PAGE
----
When is the right time to bring a new woman to family holiday functions?
By Tom Blake
A recent widower named Tony asked for guidance: “I’m 60, my wife died in early 2013. We were married for 30-plus years, our marriage was incredibly blessed. I’m a better person due to my late wife.
“We raised her two sons from a prior marriage. My stepsons are now in their 40s. We did not have additional children from our marriage. We (I) have three grandchildren, 10, 12 and 14. All are healthy and normal for their age. A grandchild is named after me.
“I’m now dating. I’m planning to ask my stepsons if I can bring a companion to family holiday functions. I’m not asking for an immediate response, knowing they need time to consider.
“I’ll honor their response. I won’t make threats if they deny my request. I don’t want to give control of my remaining life to my stepsons, however I realize the complex task the parents have to discuss the subject with the grandchildren.
“How should I handle the sensitive issue?”
My response to Tony was as follows: “Yes, this is a sensitive issue. Kudos to you for being considerate of your stepsons and step-grandchildren.
I am not a widower so by no means am I an expert on this topic. But in 18 years of writing newspaper columns about dating later in life, I’ve heard enough stories from new widowers and the women who have dated them to gain knowledge on the issue.
You’ve got some time before the holidays. Even if you’ve already met a new woman, why not hold off a while before asking them? Yes, you want to be in control of your decisions, but, on the other hand, you certainly don’t want to alienate the family you have loved and raised for more than 30 years. Over the holidays, especially this first holiday season, being with them will be essential for you.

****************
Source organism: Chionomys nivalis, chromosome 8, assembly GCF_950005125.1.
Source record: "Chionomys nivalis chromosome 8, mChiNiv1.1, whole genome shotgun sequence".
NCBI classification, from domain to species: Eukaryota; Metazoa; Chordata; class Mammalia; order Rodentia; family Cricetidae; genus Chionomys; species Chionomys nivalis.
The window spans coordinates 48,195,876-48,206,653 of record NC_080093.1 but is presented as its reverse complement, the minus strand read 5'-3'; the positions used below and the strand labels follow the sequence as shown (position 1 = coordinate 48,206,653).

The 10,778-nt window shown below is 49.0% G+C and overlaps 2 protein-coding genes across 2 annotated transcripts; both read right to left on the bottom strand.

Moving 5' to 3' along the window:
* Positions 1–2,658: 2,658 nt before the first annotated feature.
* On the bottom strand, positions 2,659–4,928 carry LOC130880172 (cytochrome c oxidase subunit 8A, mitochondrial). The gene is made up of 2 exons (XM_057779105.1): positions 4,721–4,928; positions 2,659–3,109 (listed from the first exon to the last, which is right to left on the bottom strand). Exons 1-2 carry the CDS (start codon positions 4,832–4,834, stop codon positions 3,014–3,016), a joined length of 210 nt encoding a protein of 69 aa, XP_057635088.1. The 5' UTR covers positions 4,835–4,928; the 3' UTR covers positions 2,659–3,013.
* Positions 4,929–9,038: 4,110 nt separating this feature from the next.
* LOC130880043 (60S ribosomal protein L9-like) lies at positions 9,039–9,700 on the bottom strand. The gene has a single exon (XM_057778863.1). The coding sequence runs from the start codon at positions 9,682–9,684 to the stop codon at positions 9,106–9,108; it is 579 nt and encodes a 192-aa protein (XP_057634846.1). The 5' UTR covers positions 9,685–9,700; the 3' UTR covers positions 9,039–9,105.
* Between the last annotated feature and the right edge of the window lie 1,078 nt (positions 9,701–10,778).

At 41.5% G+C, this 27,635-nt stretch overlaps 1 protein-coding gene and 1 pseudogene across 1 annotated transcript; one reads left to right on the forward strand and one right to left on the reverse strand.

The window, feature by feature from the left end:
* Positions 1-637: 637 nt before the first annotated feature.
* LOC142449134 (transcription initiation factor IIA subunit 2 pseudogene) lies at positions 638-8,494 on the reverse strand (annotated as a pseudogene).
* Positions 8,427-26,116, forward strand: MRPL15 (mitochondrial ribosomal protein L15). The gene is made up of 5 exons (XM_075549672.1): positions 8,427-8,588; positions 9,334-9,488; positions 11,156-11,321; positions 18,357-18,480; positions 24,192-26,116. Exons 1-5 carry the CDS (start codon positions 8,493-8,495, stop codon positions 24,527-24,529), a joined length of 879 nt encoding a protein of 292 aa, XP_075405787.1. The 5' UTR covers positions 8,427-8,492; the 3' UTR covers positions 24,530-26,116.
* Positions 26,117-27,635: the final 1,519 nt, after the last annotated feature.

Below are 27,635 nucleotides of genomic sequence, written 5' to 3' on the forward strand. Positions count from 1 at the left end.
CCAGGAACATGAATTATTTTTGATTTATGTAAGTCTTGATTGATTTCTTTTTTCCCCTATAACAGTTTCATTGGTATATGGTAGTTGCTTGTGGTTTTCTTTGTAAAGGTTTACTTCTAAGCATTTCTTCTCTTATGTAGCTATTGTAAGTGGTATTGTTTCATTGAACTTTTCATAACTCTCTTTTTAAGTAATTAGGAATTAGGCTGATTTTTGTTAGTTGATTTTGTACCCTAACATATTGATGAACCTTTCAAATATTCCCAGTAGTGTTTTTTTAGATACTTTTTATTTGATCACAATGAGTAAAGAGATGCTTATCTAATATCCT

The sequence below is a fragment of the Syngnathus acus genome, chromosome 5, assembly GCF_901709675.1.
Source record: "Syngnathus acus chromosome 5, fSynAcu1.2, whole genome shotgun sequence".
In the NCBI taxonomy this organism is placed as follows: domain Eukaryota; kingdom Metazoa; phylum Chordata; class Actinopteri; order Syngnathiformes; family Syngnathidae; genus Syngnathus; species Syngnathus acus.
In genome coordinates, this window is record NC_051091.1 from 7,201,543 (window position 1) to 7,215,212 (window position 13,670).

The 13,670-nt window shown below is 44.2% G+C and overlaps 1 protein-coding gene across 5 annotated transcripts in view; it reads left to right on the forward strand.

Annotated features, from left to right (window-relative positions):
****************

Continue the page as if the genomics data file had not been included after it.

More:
What I’m about to say may not apply to you, but it often applies to new widowers. Many jump back into dating before they’ve properly healed. They miss their spouses so much it’s almost unbearable. Some are so darned lonely they feel dating and having a new mate will cure their loneliness.
But, what often happens, they wake up one morning and realize that they can’t go on with the new relationship. That they’ve been kidding themselves and still love their deceased wife. They end the relationship, and in doing so, break some woman’s heart.
I asked four widow friends of mine for their opinion on Tony’s question.
Patricia said, “Better that Tony take the time to heal before introducing a new woman into his still grieving family or he will lose the stepsons families as well. They are not ready for this and neither is he.”
Marsi added, “It has not been a year of grieving for him or his family. It is too soon and the family may feel it is disrespectful to their mother’s memory. To bring a date just for the sake of not being alone for the day, I would pass. It won’t hurt him to go alone for one function. If the relationship progresses, the following year would be more appropriate.”
Julie suggested, “It is too soon to bring someone else to the family holiday events. If this new companion cares about him, she will graciously allow him time alone with his family. If not—red flag.”
Karla said, “I’d be uncomfortable going to family holiday events with a recently widowed man. I’d prefer a quiet breakfast or lunch before he goes to be with his family. That would show he cares enough to be with me for part of the day.”
New widowers need to realize that the families are grieving as much as they are, and the widowers should be considerate of those family members. I hope Tony doesn’t ask the question, and attends the family holiday functions alone this first year.
For Tony to gain insight on what other widowers have gone through, I suggested he read my eBook, titled, Widower Dating. Gold Mine or Mine Field?
The electronic book can be downloaded immediately to one’s computer by following this link: www.smashwords.com.
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Tom Blake is a Dana Point business owner and San Clemente resident who has authored books on middle-aged dating. See his website at www.findingloveafter50.com.
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